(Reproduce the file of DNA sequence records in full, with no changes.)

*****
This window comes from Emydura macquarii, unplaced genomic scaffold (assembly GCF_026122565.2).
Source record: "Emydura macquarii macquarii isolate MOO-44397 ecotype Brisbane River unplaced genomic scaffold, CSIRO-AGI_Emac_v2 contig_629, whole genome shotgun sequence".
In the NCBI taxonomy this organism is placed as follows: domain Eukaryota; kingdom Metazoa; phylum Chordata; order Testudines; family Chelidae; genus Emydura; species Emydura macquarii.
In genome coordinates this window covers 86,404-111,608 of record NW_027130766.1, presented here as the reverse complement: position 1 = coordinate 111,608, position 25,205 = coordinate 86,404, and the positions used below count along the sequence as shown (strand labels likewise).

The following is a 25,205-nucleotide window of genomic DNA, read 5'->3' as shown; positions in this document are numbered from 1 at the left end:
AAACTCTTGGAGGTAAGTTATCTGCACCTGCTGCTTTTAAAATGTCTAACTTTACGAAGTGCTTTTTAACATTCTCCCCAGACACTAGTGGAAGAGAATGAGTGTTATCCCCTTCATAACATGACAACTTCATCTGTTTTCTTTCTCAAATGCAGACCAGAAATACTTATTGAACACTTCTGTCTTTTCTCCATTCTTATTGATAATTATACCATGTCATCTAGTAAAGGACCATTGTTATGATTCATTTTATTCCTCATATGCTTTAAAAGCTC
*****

This window comes from Emydura macquarii, unplaced genomic scaffold (assembly GCF_026122565.2).
Source record: "Emydura macquarii macquarii isolate MOO-44397 ecotype Brisbane River unplaced genomic scaffold, CSIRO-AGI_Emac_v2 contig_629, whole genome shotgun sequence".
In the NCBI taxonomy this organism is placed as follows: domain Eukaryota; kingdom Metazoa; phylum Chordata; order Testudines; family Chelidae; genus Emydura; species Emydura macquarii.
In genome coordinates this window covers 86,404-111,608 of record NW_027130766.1, presented here as the reverse complement: position 1 = coordinate 111,608, position 25,205 = coordinate 86,404, and the positions used below count along the sequence as shown (strand labels likewise).

The following is a 25,205-nucleotide window of genomic DNA, read 5'->3' as shown; positions in this document are numbered from 1 at the left end:
AAACTCTTGGAGGTAAGTTATCTGCACCTGCTGCTTTTAAAATGTCTAACTTTACGAAGTGCTTTTTAACATTCTCCCCAGACACTAGTGGAAGAGAATGAGTGTTATCCCCTTCATAACATGACAACTTCATCTGTTTTCTTTCTCAAATGCAGACCAGAAATACTTATTGAACACTTCTGTCTTTTCTCCATTCTTATTGATAATTATACCATGTCATCTAGTAAAGGACCATTGTTATGATTCATTTTATTCCTCATATGCTTTAAAAGCTC